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Prisma Health launches unique dance rehabilitation program to provide physical therapy support for dancers in the Midlands

Thursday, December 9, 2021

COLUMBIA, S.C.—Prisma Health has launched a dancer-focused physical therapy program to help dancers of all ages and disciplines manage the pain or problems that can arise from the rigors of dance training. The program is led by Katie Smoak, physical therapist assistant at Prisma Health and former professional dancer with the Columbia City Ballet for 17 seasons. The program is held in conjunction with Prisma Health’s orthopedic practice in the Midlands.

“Columbia has a large dance community, so we created this program to help dancers find therapies for problems they’ve been having, whether it’s a chronic injury or injury due to overuse,” said Smoak. “Being a former dancer myself, I understand what demands are placed on the body and can offer dancer-specific exercises to help rehabilitate their issue as safely and quickly as possible. The goal is to get them back to the studio or stage in optimum form.”

Most dance-related injuries occur from using specific joints and muscles too frequently and commonly involve an ankle, leg, foot or lower back. Ashley Concannon is a professional dancer going into her 13th season with the Columbia City Ballet. She has been receiving therapy for several weeks to rehabilitate a partially torn hamstring that was not healing on its own.

This program gives me the opportunity to work with a physical therapist that understands my specific needs as a dancer. Since I started working with Katie, my hamstring has made more progress healing than it ever has over the last nine months. She understands how a dancer’s body moves and has provided me with exercises and stretches to help my hamstring heal more fully,” said Concannon.

Ella White is a 16-year-old dancer at the Columbia Ballet School who has been dancing for over 10 years. She began therapy with Smoak in August to mend hip pain she experienced while dancing.

“Not only has the physical therapy helped with a hip issue I’ve had, but it’s also made me feel stronger and more flexible,” said White. “Working with a former professional dancer is an amazing opportunity because she has the first-hand knowledge to understand my dance vocabulary and can pinpoint exactly where my pain is coming from, why it’s happening and how to help it. She’s taught me things that I can use and apply in class so I can continue to improve.”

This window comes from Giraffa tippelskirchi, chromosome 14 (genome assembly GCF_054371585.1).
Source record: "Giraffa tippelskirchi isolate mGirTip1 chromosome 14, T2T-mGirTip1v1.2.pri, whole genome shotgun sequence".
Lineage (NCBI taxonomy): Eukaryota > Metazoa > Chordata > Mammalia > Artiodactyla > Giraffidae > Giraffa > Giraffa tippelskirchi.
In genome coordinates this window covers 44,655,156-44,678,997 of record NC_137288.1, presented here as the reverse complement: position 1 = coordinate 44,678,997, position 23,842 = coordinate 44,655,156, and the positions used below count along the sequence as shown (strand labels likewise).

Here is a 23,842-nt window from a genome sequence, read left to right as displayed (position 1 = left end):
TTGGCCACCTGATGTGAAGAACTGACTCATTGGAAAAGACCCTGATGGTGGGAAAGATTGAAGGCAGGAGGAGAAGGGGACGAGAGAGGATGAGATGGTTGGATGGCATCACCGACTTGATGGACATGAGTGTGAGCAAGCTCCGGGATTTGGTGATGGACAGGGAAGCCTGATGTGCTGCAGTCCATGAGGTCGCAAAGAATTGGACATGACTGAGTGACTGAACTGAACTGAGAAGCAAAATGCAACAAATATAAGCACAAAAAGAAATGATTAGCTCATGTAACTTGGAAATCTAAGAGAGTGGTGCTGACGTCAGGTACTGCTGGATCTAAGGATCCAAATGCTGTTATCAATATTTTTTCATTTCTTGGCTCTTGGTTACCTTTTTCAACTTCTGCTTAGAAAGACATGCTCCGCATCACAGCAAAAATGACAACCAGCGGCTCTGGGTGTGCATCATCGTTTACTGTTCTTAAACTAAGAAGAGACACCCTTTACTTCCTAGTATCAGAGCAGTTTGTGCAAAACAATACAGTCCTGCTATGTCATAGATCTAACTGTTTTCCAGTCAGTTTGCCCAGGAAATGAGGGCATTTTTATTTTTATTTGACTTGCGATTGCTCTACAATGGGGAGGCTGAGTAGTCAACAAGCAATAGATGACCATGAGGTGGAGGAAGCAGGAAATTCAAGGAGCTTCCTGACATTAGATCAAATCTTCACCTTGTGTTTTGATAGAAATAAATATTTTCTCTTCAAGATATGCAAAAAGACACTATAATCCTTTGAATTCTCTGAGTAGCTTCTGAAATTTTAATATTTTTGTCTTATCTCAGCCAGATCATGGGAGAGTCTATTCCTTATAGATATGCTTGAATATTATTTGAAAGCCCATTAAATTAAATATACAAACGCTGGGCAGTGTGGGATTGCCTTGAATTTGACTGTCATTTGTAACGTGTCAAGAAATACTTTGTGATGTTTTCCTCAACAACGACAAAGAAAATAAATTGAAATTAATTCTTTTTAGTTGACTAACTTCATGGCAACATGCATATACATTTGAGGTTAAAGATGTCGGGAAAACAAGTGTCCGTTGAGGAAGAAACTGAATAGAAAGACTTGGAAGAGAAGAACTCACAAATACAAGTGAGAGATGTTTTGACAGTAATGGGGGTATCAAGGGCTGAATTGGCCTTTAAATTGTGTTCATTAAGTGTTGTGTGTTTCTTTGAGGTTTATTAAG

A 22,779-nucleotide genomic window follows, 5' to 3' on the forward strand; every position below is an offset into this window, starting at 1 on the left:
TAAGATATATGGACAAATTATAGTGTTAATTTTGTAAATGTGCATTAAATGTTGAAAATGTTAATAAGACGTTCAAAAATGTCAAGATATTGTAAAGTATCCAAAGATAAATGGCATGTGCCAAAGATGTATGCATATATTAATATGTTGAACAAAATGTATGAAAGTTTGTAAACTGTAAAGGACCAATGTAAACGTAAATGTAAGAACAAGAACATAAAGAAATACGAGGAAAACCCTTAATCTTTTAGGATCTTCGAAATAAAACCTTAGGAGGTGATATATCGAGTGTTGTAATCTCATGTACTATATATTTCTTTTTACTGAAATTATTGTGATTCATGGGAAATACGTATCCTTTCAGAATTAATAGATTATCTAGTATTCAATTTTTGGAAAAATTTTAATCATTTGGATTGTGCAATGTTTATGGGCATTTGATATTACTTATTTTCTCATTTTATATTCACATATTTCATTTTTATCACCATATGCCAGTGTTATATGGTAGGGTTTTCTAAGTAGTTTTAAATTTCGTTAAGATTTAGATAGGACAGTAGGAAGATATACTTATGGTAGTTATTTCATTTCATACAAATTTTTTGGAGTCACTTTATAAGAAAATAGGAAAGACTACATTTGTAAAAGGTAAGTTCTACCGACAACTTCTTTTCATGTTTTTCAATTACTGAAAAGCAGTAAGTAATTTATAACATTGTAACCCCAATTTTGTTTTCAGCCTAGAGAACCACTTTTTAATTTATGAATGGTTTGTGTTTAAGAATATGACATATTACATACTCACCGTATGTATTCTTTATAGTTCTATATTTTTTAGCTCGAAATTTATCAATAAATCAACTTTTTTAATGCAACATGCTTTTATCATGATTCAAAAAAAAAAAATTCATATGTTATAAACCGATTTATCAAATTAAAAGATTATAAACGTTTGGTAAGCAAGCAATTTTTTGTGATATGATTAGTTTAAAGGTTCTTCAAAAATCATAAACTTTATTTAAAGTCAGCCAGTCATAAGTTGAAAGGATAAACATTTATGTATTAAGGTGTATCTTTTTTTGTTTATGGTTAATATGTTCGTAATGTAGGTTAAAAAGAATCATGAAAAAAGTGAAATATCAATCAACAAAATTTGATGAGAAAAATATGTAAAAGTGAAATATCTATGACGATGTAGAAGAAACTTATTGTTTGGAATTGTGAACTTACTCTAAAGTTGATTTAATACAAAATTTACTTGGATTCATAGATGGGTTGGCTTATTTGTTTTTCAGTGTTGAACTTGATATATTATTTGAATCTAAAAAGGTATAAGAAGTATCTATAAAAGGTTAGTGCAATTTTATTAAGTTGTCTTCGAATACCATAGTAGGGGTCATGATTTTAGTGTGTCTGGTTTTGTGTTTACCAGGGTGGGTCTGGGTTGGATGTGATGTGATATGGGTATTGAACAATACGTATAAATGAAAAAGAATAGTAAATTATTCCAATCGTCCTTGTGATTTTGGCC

Dance rehabilitation program patients are referred to Smoak by an orthopedist, but Smoak also leads a free Black and Blue Clinic for dancers that have not seen a doctor yet and need a quick assessment on a nagging pain or problem. Smoak will assess the dancer and provide exercises to work on at home to help resolve their issue. If problems persist, dancers can return to the clinic, where they can be referred to an orthopedist.

The free Dancer Black and Blue Clinic is held on the first and third Saturday of every month and is located at Prisma Health Orthopedics Rehabilitation in Lexington, 102 Saluda Pointe Dr. To learn more about the clinic or other orthopedic rehabilitation services, visit PrismaHealth.org/OrthopedicsRehab.

About Prisma Health

Prisma Health is a not-for-profit health company and the largest healthcare system in South Carolina. With nearly 30,000 team members, 18 acute and specialty hospitals, 2,947 beds and more than 300 outpatient sites with nearly 2,000 physicians, Prisma Health serves more than 1.2 million unique patients annually in its 21-county market area that covers 50% of South Carolina. Prisma Health’s goal is to improve the health of all South Carolinians by enhancing clinical quality, the patient experience and access to affordable care, as well as conducting clinical research and training the next generation of medical professionals. Visit PrismaHealth.org for more information.

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